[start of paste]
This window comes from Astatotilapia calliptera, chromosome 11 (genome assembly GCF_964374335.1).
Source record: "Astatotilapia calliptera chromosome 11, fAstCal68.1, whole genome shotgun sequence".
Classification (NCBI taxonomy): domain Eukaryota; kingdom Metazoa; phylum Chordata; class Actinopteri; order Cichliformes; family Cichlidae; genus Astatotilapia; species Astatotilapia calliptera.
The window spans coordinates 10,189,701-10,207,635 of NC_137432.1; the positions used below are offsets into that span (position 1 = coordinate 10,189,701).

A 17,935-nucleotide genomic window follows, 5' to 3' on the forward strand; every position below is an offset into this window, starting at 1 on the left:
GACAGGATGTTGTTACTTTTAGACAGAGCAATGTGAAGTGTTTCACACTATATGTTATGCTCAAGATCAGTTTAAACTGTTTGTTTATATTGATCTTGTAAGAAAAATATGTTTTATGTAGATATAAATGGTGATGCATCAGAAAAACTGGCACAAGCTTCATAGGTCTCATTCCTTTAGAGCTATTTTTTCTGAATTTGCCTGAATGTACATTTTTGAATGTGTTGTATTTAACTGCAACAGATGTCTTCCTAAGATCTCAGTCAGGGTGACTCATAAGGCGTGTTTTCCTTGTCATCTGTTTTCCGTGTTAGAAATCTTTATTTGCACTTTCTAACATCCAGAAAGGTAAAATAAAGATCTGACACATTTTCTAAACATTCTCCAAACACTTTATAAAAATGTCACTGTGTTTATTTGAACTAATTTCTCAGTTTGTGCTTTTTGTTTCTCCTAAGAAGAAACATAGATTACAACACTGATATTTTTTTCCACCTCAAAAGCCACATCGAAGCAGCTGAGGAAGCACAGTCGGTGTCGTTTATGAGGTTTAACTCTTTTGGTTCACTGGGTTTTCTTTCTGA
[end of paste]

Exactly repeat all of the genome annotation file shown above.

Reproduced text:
This window comes from Astatotilapia calliptera, chromosome 11 (genome assembly GCF_964374335.1).
Source record: "Astatotilapia calliptera chromosome 11, fAstCal68.1, whole genome shotgun sequence".
Classification (NCBI taxonomy): domain Eukaryota; kingdom Metazoa; phylum Chordata; class Actinopteri; order Cichliformes; family Cichlidae; genus Astatotilapia; species Astatotilapia calliptera.
The window spans coordinates 10,189,701-10,207,635 of NC_137432.1; the positions used below are offsets into that span (position 1 = coordinate 10,189,701).

A 17,935-nucleotide genomic window follows, 5' to 3' on the forward strand; every position below is an offset into this window, starting at 1 on the left:
GACAGGATGTTGTTACTTTTAGACAGAGCAATGTGAAGTGTTTCACACTATATGTTATGCTCAAGATCAGTTTAAACTGTTTGTTTATATTGATCTTGTAAGAAAAATATGTTTTATGTAGATATAAATGGTGATGCATCAGAAAAACTGGCACAAGCTTCATAGGTCTCATTCCTTTAGAGCTATTTTTTCTGAATTTGCCTGAATGTACATTTTTGAATGTGTTGTATTTAACTGCAACAGATGTCTTCCTAAGATCTCAGTCAGGGTGACTCATAAGGCGTGTTTTCCTTGTCATCTGTTTTCCGTGTTAGAAATCTTTATTTGCACTTTCTAACATCCAGAAAGGTAAAATAAAGATCTGACACATTTTCTAAACATTCTCCAAACACTTTATAAAAATGTCACTGTGTTTATTTGAACTAATTTCTCAGTTTGTGCTTTTTGTTTCTCCTAAGAAGAAACATAGATTACAACACTGATATTTTTTTCCACCTCAAAAGCCACATCGAAGCAGCTGAGGAAGCACAGTCGGTGTCGTTTATGAGGTTTAACTCTTTTGGTTCACTGGGTTTTCTTTCTGA